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Euro-Dollar Outlook: Analysts Increasingly Bearish

- The ECB has renewed its dovish tones and economic momentum is waning. 

- EUR/USD is locked in a range and the narrative for a break higher is absent. 

- EUR/USD is at 1.23 and headed to 1.2155, the bottom of its two month range.

© European Central Bank

The Euro-to-Dollar exchange rate is headed back to the bottom of its two month trading range over coming days if commentaries from foreign exchange strategists at some of Europe’s leading trading firms are anything to go by.

Europe’s common currency has been bludgeoned by a perfect storm of bearish factors in the last week that have scuppered what looked set to be a third attempt at a new three year high, which would come with a break above the 1.2555 level.

European Central Bank chief Mario Draghi was the catalyst behind the latest leg lower in the exchange rate, after he reiterated the ECB’s earlier concerns about sub-par Eurozone inflation at a conference Wednesday.

This is important for the Euro because markets can only firm up their expectations for the ECB to shutter its quantitative easing program, and eventually raise interest rates upward from their deeply negative levels, when inflation makes a sustainable return back toward its 2% target.

“The concerted effort by ECB officials indicates the realisation by policymakers that the persistently high exchange rate for the currency is having deflationary impact on price levels. And while ECB officials are not considering any overt intervention measures, the form of soft jawboning is clearly an attempt to slow down the rise of the Euro and keep it below the 1.2500 mark,” says Boris Schlossberg, a managing director of FX strategy at BK Asset Management.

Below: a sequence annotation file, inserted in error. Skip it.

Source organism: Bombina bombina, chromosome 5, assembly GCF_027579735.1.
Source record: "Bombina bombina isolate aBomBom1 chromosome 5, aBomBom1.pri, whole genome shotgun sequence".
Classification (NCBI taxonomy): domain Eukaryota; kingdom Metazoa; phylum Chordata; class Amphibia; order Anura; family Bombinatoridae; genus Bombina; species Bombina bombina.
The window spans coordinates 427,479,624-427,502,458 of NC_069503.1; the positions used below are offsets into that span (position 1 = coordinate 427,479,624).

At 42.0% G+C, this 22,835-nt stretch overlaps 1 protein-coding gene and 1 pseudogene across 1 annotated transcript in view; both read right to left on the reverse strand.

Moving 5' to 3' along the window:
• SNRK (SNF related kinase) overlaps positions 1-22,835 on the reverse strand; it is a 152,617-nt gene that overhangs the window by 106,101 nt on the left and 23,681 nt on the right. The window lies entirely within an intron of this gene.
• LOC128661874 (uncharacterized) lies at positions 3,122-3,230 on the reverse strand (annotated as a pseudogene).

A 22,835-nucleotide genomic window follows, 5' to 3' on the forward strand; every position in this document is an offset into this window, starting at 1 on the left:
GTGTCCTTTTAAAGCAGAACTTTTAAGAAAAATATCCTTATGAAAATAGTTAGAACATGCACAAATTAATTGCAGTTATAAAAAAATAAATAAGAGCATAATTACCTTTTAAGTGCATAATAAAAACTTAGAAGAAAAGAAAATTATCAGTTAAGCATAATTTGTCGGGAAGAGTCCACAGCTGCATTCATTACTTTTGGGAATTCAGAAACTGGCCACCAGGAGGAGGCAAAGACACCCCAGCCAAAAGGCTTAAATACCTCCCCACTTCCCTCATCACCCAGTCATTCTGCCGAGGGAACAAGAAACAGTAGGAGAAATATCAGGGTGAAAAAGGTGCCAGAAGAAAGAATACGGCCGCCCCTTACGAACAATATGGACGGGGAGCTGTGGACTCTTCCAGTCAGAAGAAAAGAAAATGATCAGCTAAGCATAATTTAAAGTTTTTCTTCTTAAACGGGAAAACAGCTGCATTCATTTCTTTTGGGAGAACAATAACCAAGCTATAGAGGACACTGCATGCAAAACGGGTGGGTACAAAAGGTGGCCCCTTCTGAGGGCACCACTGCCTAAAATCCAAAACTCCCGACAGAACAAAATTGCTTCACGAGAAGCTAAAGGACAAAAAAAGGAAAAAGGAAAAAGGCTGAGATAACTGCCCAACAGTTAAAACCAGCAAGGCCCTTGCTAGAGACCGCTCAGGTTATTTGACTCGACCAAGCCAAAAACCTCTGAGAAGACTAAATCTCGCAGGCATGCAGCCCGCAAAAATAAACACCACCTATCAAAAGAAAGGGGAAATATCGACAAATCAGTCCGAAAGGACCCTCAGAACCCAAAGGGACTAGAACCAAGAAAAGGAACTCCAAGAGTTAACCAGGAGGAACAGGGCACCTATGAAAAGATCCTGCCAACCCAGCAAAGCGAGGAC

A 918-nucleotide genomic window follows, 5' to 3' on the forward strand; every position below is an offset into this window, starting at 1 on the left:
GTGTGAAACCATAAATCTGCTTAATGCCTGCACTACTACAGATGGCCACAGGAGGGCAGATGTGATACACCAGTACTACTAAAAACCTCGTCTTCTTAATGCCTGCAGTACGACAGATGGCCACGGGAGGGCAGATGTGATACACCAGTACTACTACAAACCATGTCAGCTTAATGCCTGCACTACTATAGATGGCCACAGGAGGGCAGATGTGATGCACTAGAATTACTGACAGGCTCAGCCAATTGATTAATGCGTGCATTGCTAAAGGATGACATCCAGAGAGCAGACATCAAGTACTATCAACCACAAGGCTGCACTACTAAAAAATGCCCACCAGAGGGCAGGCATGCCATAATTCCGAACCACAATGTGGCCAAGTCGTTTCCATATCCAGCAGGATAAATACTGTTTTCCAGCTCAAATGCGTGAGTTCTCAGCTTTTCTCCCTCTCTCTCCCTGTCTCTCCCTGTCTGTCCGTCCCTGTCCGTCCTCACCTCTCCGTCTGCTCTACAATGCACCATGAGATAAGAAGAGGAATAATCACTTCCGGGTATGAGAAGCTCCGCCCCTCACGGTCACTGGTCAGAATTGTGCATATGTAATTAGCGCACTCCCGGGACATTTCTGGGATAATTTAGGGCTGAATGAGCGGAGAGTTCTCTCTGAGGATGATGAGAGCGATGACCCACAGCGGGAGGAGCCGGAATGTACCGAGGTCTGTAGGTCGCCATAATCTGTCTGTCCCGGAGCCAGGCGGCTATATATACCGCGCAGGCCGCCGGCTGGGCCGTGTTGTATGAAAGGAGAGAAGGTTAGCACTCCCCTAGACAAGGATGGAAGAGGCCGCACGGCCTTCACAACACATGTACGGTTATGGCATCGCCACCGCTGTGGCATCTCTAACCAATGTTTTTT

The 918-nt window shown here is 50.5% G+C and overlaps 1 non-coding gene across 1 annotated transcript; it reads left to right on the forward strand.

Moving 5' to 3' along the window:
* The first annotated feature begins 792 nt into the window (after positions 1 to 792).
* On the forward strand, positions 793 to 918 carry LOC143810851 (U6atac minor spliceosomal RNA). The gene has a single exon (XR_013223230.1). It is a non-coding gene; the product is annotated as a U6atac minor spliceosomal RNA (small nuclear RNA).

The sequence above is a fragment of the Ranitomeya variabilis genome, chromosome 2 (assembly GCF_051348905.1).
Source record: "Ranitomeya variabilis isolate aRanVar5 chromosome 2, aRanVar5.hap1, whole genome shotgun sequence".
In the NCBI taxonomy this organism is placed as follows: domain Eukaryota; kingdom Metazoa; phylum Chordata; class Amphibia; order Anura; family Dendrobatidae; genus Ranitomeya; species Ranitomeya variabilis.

Many fear the strength of the Euro can only make the central bank’s task of coaxing consumer price growth back to 2% more difficult, given that it makes imported goods cheaper to buy.

In reality, the story is more nuanced than that because, despite the EUR/USD rate being up by 16% over the last 12 months, the rise in the trade weighted Euro has been a much lesser 10%.

The gulf between the rise in the EUR/USD rate and the Euro TWI highlights just how much the former has been driven by US Dollar weakness rather than the Eurozone recovery.

Nonetheless, Draghi & Co have made their sentiments clear and the Euro reacted accordingly in recent days. Although this isn’t the only factor weighing on the common currency at present.

Above: Euro-to-Dollar rate shown at hourly intervals.

“Looking at Citigroup's economic surprise index, the US data surprises are less positive than they were (at around +40 versus a cycle peak back in late December at a multi-year high above +80) but they are still quite strong. EU data surprises, meanwhile, have deteriorated sharply, plunging from an amazing +90 spike last November to -31 at present,” says John Hardy, chief FX strategist at Saxo Bank.